Hi CLM blog!
My name is Alaina and I am one of the new interns working with the U.S. Forest Service at the Rocky Mountain Research Station in Boise, ID. It’s hard to believe we are already wrapping up the first month of our internship. Just a few weeks ago I was driving away from a gray and snowy midwest winter in Michigan and into the mountains out west. It feels so good to be back out in these wide open spaces and have spring with finally beginning! Just in the last week or two we have been watching the landscape begin to green up for what people call the “green week” here. The only time of the year these mountains may green.
The research project we will be assisting here centers around using native seeds in restoration and aims to show how locally adapted plant populations may be better suited for restoration in their respective ecosystems, compared to more generalized seed mixes. This summer we will be monitoring these plant populations at our common garden sites and collecting seeds all over the Great Basin and Snake River Basin. So far we have been spending our time getting acquainted with cleaning and counting thousands of tiny seeds and surveying plants at the Orchard, ID and Richfield, ID common gardens.
As we arrived to the Orchard common garden for the first time this season we were met with a garden teeming with life! Unfortunately, it was not the plant life we wanted, but rather lots and lots of weeds. In true gardening fashion the first big step of getting common garden surveys rolling was weeding. Slowly the first sprouts of Erigeron pumilus (ERPU) and Phacelia hastata (PHHA) were revealed. After freeing each plant of its surrounding weeds we finally began surveying. For each plant we survey, we assign it a phenophase that describes which point of growth it is at for the season. Currently most of the plants are currently between a 1 and 3.5, 1 being just the beginning of growth and 3.5 meaning the plants are already budding! If the plants are at least at a phenophase of 2 we will go ahead and collect the largest leaf, and measure the diameter of the rosette.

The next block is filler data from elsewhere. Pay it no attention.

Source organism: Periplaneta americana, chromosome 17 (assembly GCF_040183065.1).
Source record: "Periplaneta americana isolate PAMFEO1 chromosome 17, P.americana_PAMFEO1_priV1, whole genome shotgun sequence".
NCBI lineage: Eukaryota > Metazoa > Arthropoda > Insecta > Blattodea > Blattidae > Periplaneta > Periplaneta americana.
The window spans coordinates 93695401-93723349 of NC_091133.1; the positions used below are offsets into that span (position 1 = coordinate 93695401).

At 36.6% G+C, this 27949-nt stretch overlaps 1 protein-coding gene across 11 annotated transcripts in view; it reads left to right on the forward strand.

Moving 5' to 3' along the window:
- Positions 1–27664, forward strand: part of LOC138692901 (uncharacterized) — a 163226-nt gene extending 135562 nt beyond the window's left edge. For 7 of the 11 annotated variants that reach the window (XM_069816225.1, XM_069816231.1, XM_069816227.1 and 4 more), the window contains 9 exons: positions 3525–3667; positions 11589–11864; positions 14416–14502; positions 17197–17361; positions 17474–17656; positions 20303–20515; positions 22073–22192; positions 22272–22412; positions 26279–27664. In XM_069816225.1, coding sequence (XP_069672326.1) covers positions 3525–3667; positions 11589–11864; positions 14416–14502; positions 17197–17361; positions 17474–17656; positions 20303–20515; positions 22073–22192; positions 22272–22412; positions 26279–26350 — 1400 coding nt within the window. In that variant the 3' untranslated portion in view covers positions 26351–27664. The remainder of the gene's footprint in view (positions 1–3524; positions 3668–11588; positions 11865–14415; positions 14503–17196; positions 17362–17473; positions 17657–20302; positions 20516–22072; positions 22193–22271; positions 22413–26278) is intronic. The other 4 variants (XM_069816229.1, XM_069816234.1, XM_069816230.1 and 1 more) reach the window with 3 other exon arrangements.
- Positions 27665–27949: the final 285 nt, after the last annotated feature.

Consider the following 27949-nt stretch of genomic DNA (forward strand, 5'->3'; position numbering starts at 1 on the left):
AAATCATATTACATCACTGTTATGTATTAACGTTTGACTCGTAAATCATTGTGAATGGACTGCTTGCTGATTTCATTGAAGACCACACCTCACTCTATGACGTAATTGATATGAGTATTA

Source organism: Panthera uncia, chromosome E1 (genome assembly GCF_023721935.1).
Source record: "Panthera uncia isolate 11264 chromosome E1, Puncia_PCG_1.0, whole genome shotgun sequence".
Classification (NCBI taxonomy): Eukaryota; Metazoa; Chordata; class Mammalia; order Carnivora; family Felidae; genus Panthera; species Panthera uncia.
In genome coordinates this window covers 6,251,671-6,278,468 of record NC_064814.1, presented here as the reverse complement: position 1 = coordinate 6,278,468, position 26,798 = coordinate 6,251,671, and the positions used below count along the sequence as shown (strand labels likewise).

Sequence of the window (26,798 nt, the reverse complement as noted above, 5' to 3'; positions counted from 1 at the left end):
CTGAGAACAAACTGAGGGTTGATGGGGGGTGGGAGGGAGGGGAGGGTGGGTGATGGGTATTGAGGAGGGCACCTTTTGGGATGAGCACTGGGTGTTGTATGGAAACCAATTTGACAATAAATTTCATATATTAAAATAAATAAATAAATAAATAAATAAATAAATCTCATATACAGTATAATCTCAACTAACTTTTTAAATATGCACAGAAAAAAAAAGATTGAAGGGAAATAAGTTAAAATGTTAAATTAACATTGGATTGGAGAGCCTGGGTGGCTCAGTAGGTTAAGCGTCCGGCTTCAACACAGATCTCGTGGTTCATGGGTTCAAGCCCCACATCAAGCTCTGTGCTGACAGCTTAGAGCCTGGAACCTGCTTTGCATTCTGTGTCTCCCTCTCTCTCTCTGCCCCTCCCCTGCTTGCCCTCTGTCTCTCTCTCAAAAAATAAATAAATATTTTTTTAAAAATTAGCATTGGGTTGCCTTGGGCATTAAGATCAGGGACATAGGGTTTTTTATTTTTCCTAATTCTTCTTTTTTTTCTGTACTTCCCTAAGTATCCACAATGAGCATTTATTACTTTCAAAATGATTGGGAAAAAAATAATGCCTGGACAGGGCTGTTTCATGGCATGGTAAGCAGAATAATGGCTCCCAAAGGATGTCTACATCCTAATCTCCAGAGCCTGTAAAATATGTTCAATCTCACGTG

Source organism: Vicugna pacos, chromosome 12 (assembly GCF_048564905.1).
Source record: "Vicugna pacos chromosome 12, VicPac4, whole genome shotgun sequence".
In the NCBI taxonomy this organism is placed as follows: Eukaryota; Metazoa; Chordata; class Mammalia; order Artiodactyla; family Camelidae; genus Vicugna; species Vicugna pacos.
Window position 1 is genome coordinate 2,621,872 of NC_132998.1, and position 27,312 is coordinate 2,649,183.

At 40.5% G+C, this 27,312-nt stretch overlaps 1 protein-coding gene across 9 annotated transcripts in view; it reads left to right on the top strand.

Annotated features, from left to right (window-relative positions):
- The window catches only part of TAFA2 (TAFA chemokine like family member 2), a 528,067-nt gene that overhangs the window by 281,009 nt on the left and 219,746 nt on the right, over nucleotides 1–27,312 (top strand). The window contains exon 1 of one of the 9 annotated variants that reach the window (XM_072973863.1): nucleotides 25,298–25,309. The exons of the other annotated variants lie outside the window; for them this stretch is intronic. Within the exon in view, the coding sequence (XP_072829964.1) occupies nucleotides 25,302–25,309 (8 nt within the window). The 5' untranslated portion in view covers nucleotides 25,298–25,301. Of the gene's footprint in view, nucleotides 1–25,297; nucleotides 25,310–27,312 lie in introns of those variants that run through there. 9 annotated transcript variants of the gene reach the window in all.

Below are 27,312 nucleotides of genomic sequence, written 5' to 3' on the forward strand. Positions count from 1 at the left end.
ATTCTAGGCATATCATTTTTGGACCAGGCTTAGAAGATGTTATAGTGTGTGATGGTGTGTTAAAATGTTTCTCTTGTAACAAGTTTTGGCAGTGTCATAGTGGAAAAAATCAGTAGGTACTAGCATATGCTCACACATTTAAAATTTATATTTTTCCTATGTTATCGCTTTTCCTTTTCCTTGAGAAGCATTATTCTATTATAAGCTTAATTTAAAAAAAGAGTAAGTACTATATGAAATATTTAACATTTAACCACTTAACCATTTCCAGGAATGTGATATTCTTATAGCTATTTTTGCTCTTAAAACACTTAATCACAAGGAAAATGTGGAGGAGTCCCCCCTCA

When we aren’t out in the field we usually spend our days processing seeds in the lab. Trying to differentiate between tiny seeds and the other reproductive parts of the plant they are combined with has been quite the test on my vision. One of these processes involves taking apart dried flower heads sampled from the gardens in 2021. For each flower head we will sort the seeds from the chaff (other parts of the plant) and count how many seeds it contains. It is amazing how a flower the size of my thumbnail can have over 300 seeds! This has given me a whole new perspective and appreciation for these little plants. The other process of seed cleaning has been de-winging seeds or as I like to say, removing the “fluff”. Once de-winged we will put the seeds into an air column to separate the seeds from the “fluff” by their difference in weight. The result? Thousands of cleaned and counted seeds ready for use.
Outside of work Sahalie and I have been settling in and sprucing up our little trailer. We have made it quite the home and are getting used to the more “off grid” living. The beautiful hills and cliffs along Lucky Peak Reservoir are basically our backyard, and we can watch helicopters land at the Forest Service helipad from our kitchen window. We have explored several local hikes and even some hot springs to make use of the last cold weekends before summer. Additionally, we’ve been exploring the city, trying new food, attending the Treefort Music Festival, and spending a lot of time along the Boise Greenbelt. Living out in our trailer in the foothills while also working right in downtown Boise in our office has been such a unique blend of city and outdoor life. As the weather continues to warm up we are gearing up for so many more adventures around Idaho, Oregon, Nevada, and Utah and can’t wait to see all the places that seed collecting will take us later this summer!